Cliff Finch Facing the Past, Fighting for Freedom

Fresno, CA We met them in their home where a life time of living poured out of their family photo albums. Joanie says she takes the pictures except for one taken 40 years ago, "I think I was about 16 or 17 in that picture." They met all that time ago at Fresno High School.

/*Cliff Finch*/ graduated two years ahead of her and was drafted by the U.S. army, "Sixty-eight, Sixty-nine was a really intense time in Vietnam." During his year in Vietnam she wrote every day and everyday he forged personal bonds steeped in war, "Everybody looked out after everybody. I mean everybody covered more than just their own back. Eventually, you know, you just deal with it by trying to forget about it."

Looking through a life time of happy photos that afternoon we learned a lot about the times they don't want to forget, " Nancy: Where was this? Joanie: That was at the airport the day he came home." Cliff arrived at the Fresno airport from Vietnam with a purple heart and a bronze star to Joanie waiting to greet him. The couple continued their education, married and raised a son, Andy Finch who became a snow boarding phenom, an Olympic contender and X-Games star.

All that changed in late September almost two years ago. According to Cliff's family the past came roaring back into his head forty years post Vietnam. Cliff says he doesn't remember what happened next, "It's hard to believe that you can't remember something like that happening. It's like it didn't happen." But 'it' did. His family describes a lapse into a post traumatic stress episode sending a faithful, steady husband into a disturbing week of unstable rage.

They called police for help. When officers located finch he led them on a high speed chase armed with two guns. It ended in a 'hail of bullets'. No officers were injured but Finch was struck by seven rounds that destroyed both elbows, ripped through his head and jaw and lodged in his neck and back. Finch says when he came to the impact of what had happened was overwhelming, "Knowing you were going to be a prisoner for you life in this body that was the tough part."

His son Andy in France when he got the news. He took the next flight home, "My prayer was, the plane ride home, is that I would get to see him one more time before he passed. And that was answered."

Following three months of intensive care at Community Regional Medical Center where the arraignment on the charges were held, Finch's bail was reduced. Joanie explained that allowed for his discharge to the Fresno VA hospital,." It was like angels of mercy. They've been a life line for us."

But the partially paralyzed Finch was in bad shape. After evaluation Finch was moved to the Spinal Cord Center of the Palo Alto VA facility. He was there for three months, "(We) just kept working trying' to make things better, trying' to get that leg to move and trying to get this arm to move."

Once back in Fresno he had another year of intense outpatient physical therapy. Andy Finch is still amazed at his Dad's progress, :If you look at where he is now from even just a year ago, it's incredible." And with that progress a new goal: to take part in the winter sports clinic sponsored by the Disabled Veterans of America in Aspen, Colorado this spring.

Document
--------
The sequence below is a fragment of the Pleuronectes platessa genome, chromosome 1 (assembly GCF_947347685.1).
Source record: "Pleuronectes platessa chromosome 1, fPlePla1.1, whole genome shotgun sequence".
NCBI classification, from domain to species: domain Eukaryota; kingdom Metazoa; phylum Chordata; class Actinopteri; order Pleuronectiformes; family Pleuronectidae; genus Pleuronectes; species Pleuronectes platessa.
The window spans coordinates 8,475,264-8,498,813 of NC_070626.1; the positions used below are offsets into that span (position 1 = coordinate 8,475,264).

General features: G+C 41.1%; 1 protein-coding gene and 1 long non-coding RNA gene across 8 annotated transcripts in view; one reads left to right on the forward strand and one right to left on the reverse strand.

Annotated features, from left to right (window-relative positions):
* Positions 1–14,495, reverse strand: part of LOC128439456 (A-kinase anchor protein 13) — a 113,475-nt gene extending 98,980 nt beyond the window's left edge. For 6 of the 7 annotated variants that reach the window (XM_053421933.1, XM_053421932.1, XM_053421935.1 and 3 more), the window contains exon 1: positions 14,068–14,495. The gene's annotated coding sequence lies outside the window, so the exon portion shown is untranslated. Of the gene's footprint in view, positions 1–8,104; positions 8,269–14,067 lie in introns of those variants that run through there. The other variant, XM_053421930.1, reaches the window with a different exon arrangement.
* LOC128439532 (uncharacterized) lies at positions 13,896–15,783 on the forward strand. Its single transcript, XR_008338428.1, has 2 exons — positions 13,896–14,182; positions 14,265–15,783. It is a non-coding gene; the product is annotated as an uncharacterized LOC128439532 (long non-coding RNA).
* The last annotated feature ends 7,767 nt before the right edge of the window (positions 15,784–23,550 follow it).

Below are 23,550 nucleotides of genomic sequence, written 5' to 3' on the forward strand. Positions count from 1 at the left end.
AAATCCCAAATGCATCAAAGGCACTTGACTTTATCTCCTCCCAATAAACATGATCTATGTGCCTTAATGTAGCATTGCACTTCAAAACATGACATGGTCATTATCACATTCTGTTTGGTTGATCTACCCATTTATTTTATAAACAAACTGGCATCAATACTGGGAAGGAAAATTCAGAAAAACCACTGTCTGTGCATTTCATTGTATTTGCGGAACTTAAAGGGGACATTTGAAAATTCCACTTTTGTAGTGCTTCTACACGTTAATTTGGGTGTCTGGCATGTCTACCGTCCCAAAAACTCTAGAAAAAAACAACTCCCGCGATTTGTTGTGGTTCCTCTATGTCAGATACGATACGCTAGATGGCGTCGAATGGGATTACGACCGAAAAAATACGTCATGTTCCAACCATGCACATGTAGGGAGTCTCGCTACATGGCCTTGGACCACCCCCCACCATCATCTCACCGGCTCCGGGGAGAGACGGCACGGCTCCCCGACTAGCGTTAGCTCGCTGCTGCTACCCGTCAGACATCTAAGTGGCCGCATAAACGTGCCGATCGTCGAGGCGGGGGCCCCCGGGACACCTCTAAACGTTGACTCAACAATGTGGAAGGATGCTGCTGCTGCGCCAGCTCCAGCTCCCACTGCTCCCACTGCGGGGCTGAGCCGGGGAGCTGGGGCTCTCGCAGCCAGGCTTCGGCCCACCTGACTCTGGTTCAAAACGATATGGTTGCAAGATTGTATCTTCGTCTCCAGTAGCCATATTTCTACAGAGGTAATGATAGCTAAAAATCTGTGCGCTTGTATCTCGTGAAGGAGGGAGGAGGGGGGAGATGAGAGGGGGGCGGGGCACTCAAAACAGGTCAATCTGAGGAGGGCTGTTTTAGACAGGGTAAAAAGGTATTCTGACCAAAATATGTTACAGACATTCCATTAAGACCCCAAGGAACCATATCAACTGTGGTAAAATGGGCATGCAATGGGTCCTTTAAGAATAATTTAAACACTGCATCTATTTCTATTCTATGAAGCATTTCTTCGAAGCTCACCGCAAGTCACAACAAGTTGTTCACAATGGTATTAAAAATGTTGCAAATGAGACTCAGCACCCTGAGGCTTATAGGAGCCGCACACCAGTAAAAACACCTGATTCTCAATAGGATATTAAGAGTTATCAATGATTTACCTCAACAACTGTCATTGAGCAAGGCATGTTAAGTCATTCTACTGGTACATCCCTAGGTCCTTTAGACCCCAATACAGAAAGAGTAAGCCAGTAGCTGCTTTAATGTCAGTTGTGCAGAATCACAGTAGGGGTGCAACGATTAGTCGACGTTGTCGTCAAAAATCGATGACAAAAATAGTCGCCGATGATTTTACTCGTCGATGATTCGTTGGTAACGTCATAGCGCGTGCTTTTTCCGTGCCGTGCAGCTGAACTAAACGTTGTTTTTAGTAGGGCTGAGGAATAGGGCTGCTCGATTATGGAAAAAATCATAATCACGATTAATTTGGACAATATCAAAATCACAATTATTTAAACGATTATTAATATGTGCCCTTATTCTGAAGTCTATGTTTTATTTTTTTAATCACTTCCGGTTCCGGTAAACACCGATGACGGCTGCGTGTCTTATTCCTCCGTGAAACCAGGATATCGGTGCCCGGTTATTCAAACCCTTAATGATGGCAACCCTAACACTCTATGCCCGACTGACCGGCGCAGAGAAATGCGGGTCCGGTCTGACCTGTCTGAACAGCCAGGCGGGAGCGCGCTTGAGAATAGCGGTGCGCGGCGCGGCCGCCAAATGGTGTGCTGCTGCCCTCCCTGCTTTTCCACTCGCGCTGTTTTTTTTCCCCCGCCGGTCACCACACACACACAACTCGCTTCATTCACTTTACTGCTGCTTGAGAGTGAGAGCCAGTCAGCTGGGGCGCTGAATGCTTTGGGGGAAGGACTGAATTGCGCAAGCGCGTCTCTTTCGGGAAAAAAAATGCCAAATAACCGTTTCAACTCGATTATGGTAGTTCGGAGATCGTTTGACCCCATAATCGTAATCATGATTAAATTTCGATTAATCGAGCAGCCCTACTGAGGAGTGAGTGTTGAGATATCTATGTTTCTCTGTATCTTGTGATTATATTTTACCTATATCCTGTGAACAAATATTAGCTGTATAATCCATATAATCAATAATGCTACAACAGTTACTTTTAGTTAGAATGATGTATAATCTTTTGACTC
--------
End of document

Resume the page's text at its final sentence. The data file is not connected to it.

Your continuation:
His physical therapist and fellow veteran, Terry Tuite believed it would happen, "Gotta balance on it. Gotta make that transfer of weight." The both believed Cliff could do it on a snowboard. Tuite fashioned a training tool to focus specific muscles and it worked. Andy was stoked, "This, this is really exciting for me to get my dad back on snow 'cause this is what we shared in my childhood."

Snowboarding was their father and son 'thing' and Father was equally excited to be back in the great outdoors, "We had fresh powder and it was beautiful. We were cruising down the mountain and these guys were just along side of me."

This march that goal was met. With the help of adaptive equipment and skilled assistance. Father and son were back on snow ... together. /*Andy Finch*/ took home the evidence, his home video, taken with one arm in a sling from a recent surgery of his own. His Dad was pretty proud of the accomplishment, "I was able to snowboard better than I can walk with that one leg, you know, with that adaptive equipment they could hold on to in case something happened."

Cliff finch has other goals. He wants to gain more use his rigid jaw and elbows and he wants to let go of the Vietnam War. The Fresno VA confirms what the family explained to us; he is receiving ongoing psychiatric care and he believes its working. He has also been diagnosed as disabled by Post Traumatic Stress Disorder.

He also hopes he will one day be free of the legal system. Felony charges from the shootout are still pending. His wife, meantime, works most days at their topiary business near Friant Dam trying to keep it open. And together they live each day looking for a quiet life just the way they began forty-two years ago.

The criminal case against Cliff Finch is still moving foreword. Fresno County District Attorney Elizabeth Eagan tells Action News the case will go to trial. Finch's attorney says he offered a plea of 'no contest' or guilty as long as Cliff Finch was not incarcerated. The offer, he says, was rejected.

The next court date rolls around in June.

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